Mendon’s Controversial Farming Road : 1755 – 1774
A small farming road became the center of a controversy in Mendon in the mid 1700's, and it
raised questions about what rights abutting land owners had in regards to regulating its use
or its right to exist. The prevailing conflict was brought to the attention of town officials and
town meeting voters on several occasions, without ever reaching an agreement in which
owners and neighborhood farmers were satisfied. It was only through the passage of time and
a new, more important controversy that the divisive farm road issue was able to be put to rest.
The road in question was a side road off of North Avenue (County Road) that led to Muddy
Brook. It provided a way for area farmers to bring their cattle, horses, and other farm animals
to water. This controversial pathway separated the properties of the highly respected Rawson
and Dorr families. Rev. Joseph Dorr was married to Mary Rawson, daughter of Rev. Grindall
Rawson. Joseph Dorr Jr. was the town's schoolmaster, an attorney, and a state legislator.
The Dorrs and the Rawsons found the ongoing agricultural traffic to be a nuisance. At several
town meetings between 1755 and 1773, Edward Rawson, on behalf of both families, tried to
shut down the road to the public. The farmers wanted the road to stay open.
The issue was contentious. Edward Rawson successfully persuaded voters at a town meeting
on March 3, 1755 to close the road, and that he would pay the town one dollar. The issue
arose again in 1757, when there was an attempt to have it opened, but the motion did not
pass. Rawson agreed to pay eight schillings to continue to keep it closed. James Lovett
threatened court action in protest. By May 22, 1769, voters finally elected to open the road to
Muddy Brook for easy access for animal watering. The controversy reached a new level in
1772, when a petition was filed with the Court of Sessions to continue the road through the
East Precinct, which is now Hopedale and Milford, to the Holliston line. Route 16 was not yet
in existence. Atty. Joseph Dorr and Peter Penniman led the fight to defeat the proposal.
Finally, on March 7, 1774, voters approved a proposal for a four rod road to be built from the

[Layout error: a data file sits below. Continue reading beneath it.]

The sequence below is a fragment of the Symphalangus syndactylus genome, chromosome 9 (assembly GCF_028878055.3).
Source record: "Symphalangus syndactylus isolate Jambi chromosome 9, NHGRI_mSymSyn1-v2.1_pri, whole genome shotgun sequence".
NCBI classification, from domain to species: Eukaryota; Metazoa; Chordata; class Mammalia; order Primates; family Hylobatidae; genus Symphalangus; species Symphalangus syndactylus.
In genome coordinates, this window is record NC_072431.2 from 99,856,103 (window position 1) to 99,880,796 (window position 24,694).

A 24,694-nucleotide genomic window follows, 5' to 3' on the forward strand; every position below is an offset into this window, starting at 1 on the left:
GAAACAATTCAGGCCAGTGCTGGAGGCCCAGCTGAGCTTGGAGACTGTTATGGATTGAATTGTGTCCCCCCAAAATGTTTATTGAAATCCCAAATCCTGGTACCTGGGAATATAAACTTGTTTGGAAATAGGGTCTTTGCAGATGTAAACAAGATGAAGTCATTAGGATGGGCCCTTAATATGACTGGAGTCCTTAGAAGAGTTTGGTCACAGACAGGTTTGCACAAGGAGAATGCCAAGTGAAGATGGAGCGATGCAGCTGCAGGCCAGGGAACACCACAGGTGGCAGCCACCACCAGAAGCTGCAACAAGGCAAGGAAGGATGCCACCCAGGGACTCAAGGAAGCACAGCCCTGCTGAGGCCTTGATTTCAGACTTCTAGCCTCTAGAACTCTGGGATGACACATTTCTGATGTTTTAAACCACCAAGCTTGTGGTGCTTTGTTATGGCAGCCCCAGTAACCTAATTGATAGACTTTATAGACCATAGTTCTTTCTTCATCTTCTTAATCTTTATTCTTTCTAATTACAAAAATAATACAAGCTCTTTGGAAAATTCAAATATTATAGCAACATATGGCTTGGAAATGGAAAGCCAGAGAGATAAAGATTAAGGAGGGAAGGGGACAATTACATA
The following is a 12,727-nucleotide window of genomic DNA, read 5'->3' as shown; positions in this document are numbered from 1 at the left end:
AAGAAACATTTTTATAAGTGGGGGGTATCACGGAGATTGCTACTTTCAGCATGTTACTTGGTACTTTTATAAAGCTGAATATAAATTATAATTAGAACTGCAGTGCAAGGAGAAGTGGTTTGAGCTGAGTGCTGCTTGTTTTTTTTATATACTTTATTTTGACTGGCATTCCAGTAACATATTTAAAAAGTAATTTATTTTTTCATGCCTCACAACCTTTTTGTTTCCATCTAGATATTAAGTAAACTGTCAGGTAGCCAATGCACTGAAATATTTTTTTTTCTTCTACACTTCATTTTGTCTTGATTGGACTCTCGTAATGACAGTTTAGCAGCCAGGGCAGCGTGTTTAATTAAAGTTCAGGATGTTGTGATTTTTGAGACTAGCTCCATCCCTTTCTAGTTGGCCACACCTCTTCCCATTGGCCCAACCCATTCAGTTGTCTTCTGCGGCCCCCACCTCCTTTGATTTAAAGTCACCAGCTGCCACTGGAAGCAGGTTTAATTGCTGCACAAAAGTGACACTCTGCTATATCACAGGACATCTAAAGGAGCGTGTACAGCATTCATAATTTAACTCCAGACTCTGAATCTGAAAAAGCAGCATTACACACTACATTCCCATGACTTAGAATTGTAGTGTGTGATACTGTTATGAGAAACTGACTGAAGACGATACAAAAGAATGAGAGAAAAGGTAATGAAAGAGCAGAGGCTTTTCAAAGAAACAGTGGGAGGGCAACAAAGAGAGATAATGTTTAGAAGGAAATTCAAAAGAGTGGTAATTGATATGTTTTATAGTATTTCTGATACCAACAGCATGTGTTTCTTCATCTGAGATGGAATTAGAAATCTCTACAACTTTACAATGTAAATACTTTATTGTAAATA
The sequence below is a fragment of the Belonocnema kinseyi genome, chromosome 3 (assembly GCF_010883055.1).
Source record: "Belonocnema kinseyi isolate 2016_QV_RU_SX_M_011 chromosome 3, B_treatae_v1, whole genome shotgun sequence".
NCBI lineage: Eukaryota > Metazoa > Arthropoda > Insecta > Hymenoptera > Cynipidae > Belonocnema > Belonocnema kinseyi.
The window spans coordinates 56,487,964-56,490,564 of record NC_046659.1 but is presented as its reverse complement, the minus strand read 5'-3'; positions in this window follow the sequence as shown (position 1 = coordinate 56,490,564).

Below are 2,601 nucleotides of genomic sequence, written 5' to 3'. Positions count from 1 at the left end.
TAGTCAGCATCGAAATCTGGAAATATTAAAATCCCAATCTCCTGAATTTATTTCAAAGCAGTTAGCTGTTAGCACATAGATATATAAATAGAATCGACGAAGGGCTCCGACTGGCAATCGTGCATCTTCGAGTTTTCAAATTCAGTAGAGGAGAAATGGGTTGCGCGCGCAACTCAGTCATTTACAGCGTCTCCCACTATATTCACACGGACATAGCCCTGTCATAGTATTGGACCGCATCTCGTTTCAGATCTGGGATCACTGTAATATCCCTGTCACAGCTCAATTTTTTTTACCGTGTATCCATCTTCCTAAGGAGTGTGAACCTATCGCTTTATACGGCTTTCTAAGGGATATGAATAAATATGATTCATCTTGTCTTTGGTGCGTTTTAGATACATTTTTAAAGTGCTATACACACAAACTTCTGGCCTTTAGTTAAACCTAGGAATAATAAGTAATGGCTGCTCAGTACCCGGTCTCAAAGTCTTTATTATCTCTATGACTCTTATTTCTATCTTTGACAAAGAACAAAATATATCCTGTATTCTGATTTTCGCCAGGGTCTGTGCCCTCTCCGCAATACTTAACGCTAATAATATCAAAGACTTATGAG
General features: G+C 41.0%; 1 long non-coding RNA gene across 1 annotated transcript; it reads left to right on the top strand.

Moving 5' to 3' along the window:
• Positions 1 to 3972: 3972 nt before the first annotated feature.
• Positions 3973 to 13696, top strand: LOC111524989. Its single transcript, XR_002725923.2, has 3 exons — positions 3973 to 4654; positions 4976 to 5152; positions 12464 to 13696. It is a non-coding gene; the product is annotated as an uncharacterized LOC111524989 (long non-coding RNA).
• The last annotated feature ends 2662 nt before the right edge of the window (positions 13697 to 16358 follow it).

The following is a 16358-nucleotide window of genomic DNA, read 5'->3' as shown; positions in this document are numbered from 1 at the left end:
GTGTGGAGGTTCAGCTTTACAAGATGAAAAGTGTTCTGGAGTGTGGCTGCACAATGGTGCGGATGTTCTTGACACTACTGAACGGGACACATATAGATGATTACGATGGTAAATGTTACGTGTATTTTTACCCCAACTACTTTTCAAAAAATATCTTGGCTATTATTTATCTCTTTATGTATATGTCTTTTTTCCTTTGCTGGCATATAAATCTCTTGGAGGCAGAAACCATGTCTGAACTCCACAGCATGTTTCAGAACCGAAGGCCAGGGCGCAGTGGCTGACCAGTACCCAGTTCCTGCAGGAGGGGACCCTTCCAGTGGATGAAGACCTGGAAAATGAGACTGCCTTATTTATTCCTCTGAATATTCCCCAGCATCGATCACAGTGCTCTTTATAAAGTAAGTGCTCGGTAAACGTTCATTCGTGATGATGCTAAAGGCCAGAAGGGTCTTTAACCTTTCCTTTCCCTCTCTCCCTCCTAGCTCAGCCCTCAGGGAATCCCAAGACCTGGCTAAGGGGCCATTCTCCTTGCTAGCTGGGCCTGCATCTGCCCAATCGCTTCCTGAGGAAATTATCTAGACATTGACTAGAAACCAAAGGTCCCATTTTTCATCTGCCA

County Road to cross Muddy Brook and to extend up to Eight Rod Road, near the present
Hopedale town line, not far from Middle Post Road. After nineteen years of controversy, this
vote apparently went uncontested.
The farm road to Muddy Brook was divisive, but the issue came to a gradual end by
nonrelated circumstances. By the 1774 town meeting, Joseph Dorr and Edward Rawson had
become immersed in the spirit of the American Revolution. They were closely affiliated with
the activities of Boston's Sons of Liberty, representing Mendon at the Provincial Congress
and Committee of Correspondence. They created and successfully passed the Nineteen
Resolves at a March 1, 1773 town meeting. The Resolves drew attention from colonial
leaders and were regarded as a preliminary document in preparation of the Declaration of
Independence. The two neighbors provided leadership in preparing their town for the
Revolutionary War. It is likely that by the time of the 1774 town meeting, the traffic of farm
animals was no longer a concern in their very busy patriotic lives.
The homes of Dorr and Rawson no longer exist, but according to historian, Dr. John Metcalf,
they were located at the sites of what are currently 59 and 73 North Avenue. The road to
Muddy Brook was their boundary line. Dr. Metcalf did not indicate if the approved plan for an
extended road to Eight Rod Road was ever carried out, but one has to wonder if the two
patriots ever envisioned the 1774 plan as their own on-ramp to nearby Middle Post Road, a
connecting road to Boston. The anger and contention of the farming road was replaced by
the vision of a new nation. Finally, the controversy was put to rest --for good !!!
Richard Grady and John Trainor -- Mendon Historical Society -- February 12, 2016
Mendon Agricultural Statistics, 1865 Mendon Menu
article below, was. (In the one at the top, you'll see a > indicating where the road
met North Avenue. Thanks to Paul Doucette for that.) The pictures show
Northbridge Road coming in from the left and meeting North Avenue. From there,
the farming road went off to the right, over toward Muddy Brook.
toward the right appears to be where the farming road was. Thanks to Dick Grady
for confirming that. The Northbridge Road intersection is at the center-left.